The Movie is the Message

I recently caught the movie “Frontera” at the Petit Theater here in San Miguel de Allende. It’s a drama (set along the Arizona-Mexico border) that grapples with undocumented immigration and the complex issues surrounding it. I hope it finds a large audience in the U.S.A. because, unlike most of the media’s handling of the subject there, the film does so in a way that is humanizing instead of polarizing.

Of course there is an Immigration System in place  with laws that need to be followed. I don’t think anyone disputes that. Those laws and that system badly need an overhaul and update, but posturing, politics, money and vitriol continue to stand in the way of Congressional action. In the mean time there is a perspective that must be easier to see from here — in the Central Mountains of Mexico — than from north of the border. That is, the visceral reaction to the issue has more to do with misplaced fears (based on ignorance, paranoia, and bigotry) than with concerns about safety, economy, or security.

There is a small percentage of “bad actors” in any corner of the globe; but for the most part anyone risking an illegal border crossing is looking for opportunity and a better life. Yet a certain faction of the U.S population is so angry/fearful about this action that they are driven to exact (or threaten) deadly violence. What are they so angry about that they will, as civilians, take it upon themselves to don camoflague, brandish military weapons, put finger to trigger, and set their scopes on complete strangers all in the name of “patriotism”?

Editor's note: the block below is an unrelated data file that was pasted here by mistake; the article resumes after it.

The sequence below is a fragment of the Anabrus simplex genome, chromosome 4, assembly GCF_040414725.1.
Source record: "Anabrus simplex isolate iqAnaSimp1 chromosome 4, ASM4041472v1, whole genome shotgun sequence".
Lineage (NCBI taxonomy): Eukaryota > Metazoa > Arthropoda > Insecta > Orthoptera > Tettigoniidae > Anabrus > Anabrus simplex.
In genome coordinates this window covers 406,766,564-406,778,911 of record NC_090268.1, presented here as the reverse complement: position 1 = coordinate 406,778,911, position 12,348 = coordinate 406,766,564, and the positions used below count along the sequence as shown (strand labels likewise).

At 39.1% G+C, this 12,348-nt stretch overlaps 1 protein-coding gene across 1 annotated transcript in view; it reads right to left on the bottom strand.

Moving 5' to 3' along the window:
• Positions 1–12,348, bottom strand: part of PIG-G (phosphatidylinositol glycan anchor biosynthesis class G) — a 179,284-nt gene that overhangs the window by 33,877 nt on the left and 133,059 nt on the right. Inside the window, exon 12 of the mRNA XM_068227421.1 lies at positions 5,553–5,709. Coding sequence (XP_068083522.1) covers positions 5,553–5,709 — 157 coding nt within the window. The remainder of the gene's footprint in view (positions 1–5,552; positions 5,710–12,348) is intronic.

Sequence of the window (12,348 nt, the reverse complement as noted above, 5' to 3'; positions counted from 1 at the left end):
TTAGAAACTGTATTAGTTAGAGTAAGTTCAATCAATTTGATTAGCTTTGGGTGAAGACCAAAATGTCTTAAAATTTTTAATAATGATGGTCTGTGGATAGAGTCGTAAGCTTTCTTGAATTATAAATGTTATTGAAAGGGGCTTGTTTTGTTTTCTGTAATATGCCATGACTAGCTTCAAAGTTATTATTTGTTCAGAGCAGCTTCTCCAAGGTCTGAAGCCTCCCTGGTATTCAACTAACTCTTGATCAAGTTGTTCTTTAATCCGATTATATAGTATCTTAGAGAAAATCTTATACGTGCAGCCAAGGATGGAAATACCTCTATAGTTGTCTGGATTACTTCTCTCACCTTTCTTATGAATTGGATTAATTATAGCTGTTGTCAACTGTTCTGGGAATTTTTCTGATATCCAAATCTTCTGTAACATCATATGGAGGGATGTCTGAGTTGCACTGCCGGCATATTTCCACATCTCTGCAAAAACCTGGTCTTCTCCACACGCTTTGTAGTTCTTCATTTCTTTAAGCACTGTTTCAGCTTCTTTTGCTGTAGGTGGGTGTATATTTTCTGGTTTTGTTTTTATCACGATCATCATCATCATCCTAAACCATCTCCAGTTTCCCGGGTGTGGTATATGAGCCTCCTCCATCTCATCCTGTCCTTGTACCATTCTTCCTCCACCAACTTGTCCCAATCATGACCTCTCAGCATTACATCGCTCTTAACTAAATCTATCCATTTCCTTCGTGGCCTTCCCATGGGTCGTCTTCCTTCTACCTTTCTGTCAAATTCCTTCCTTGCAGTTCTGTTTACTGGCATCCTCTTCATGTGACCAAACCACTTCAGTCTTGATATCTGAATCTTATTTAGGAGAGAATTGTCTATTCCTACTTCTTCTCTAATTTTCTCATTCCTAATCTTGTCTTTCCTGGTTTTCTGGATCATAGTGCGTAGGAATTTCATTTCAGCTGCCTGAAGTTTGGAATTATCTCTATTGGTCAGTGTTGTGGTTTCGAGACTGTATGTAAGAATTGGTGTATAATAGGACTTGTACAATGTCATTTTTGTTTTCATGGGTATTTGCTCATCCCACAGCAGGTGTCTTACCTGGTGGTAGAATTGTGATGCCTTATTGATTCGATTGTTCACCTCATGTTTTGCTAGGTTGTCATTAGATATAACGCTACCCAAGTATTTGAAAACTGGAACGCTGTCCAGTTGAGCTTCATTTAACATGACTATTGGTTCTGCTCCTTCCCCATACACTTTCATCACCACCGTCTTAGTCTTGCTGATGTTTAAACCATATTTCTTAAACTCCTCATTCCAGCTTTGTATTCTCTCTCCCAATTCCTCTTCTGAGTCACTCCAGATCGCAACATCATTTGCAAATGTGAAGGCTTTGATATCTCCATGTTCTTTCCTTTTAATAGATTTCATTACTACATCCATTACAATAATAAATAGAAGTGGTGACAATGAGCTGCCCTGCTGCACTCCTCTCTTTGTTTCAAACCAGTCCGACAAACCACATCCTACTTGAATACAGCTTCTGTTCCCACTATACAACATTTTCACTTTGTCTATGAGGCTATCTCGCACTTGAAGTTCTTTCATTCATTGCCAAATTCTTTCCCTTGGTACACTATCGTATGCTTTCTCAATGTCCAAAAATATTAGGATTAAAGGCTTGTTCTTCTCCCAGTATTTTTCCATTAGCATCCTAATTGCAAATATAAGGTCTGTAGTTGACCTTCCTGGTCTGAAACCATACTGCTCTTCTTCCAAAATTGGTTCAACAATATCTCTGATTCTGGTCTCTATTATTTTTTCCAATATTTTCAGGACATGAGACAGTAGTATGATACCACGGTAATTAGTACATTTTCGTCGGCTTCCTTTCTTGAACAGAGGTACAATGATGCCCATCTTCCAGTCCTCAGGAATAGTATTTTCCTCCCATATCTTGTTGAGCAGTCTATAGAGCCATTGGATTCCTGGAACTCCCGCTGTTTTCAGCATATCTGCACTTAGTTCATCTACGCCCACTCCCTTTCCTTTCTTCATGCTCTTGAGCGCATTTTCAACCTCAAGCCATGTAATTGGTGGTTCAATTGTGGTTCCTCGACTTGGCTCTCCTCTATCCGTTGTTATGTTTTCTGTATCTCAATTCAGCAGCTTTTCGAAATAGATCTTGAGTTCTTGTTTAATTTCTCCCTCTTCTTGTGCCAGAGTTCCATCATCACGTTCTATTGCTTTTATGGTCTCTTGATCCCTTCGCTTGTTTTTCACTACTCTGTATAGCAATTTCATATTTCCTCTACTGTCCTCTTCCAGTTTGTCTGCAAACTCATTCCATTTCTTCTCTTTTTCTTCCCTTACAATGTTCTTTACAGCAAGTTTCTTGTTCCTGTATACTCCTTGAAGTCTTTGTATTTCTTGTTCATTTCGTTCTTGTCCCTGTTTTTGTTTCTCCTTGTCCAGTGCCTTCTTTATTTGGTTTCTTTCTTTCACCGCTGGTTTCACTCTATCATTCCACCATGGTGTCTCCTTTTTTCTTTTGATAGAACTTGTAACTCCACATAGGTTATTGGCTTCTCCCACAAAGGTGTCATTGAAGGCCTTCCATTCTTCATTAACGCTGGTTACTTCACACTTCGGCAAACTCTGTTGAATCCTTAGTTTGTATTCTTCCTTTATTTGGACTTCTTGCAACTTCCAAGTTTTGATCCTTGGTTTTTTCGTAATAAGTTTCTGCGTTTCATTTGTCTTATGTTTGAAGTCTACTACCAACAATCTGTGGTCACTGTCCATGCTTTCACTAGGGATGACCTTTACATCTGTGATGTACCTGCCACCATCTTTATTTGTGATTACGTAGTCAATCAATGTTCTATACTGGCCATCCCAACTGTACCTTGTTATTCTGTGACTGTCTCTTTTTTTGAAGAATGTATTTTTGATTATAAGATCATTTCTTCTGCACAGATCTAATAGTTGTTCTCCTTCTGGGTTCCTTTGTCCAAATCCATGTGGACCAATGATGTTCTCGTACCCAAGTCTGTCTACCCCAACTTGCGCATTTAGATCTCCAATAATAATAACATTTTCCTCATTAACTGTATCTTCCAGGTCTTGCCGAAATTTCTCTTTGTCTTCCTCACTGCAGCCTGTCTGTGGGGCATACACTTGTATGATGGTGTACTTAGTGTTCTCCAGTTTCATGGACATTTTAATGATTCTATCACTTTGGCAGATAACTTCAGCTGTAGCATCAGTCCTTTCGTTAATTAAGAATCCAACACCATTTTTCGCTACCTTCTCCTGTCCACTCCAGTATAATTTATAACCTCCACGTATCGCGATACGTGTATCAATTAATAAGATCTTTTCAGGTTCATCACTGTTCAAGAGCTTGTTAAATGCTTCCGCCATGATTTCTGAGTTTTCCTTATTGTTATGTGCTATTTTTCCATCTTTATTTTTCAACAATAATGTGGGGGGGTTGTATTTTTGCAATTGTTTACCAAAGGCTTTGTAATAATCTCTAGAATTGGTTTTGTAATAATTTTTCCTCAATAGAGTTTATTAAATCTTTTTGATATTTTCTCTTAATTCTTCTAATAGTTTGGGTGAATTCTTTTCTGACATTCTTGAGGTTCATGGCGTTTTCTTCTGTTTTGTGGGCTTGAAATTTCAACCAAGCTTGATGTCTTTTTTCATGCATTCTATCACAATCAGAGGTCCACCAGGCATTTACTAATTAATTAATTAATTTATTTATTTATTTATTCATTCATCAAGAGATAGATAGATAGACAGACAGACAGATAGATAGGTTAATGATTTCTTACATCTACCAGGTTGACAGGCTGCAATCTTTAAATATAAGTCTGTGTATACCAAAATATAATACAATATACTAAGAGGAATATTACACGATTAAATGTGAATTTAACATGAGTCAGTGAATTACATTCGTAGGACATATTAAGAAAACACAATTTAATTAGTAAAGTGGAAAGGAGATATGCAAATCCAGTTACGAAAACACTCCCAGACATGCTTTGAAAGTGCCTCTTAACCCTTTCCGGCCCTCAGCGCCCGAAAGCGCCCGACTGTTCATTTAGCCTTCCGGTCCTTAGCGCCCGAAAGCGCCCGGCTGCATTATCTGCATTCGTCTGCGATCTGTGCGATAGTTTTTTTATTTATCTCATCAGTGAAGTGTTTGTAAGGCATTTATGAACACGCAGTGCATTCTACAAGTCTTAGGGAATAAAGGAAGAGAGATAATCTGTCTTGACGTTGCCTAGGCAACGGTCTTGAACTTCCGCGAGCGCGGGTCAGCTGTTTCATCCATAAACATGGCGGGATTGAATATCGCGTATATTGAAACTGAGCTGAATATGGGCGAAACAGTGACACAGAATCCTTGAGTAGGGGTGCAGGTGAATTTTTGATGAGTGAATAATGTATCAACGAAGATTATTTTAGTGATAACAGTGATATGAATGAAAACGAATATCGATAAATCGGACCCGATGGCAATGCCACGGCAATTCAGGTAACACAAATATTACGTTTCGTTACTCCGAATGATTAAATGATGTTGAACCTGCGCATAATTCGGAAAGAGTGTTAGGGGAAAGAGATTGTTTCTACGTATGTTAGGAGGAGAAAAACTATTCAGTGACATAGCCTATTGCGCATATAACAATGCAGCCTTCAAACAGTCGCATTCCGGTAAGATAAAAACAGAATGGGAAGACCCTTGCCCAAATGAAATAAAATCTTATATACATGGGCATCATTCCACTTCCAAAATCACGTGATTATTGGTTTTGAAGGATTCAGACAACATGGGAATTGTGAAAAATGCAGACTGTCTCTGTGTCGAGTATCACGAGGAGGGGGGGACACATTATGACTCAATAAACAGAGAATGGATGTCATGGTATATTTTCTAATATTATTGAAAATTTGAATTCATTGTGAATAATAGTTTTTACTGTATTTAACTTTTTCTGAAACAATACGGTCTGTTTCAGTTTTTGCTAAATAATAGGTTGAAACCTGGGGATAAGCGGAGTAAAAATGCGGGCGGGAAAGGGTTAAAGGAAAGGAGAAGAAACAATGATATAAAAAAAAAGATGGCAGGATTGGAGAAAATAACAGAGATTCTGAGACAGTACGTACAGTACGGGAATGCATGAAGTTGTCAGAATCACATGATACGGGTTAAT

Is it to save the States from disease? Some media have hyped the idea that the thousands (mostly women and children) that rode trains and walked north in recent months could carry sickness and be infectious. The recent arrival of an Ebola victim in the US has created a fevered pitch and brought some calls for shutting borders entirely. That disease came to Dallas, Texas from an area in Africa where its outbreak has been fueled by ignorance of basic sanitation and a lack of a health care infrastructure. Still, in the Lone Star State children are much less likely than their Mexican counterparts to have their vaccinations up to date or have seen a doctor when they need to. That’s because Mexico guarantees affordable health care to all of its citizens. Yet Governor Rick Perry has refused to accept Medicaid Expansion under the Affordable Care Act at no cost to Texas or it’s people. That means many of the more than 6,000,000 Texas citizens without health care could be insured with the stroke of a pen…..but they aren’t.

Is it economic patriotism? Would any of the these watchmen lining up shoulder to shoulder accept the labor that might be available to those that get across? Would they do that work? Would they want that work?

Is it safety and security? Despite the false portrayal of every street corner in Mexico being a drug-cartel shooting gallery ,my wife and I have always felt safe in our travels and in the places we have stayed in Mexico. But north of the border military style weapons are too often brandished by too many with too little training and too little regard for the potential consequences. Why are informal militias forming and setting up shop on the border? Are they really serving a noble purpose or are they exorcising their xenophobia and false machismo all at the same time on the same target?

Yes….it’s a movie…..but go see Frontera……and tell me what you think.

Randy.

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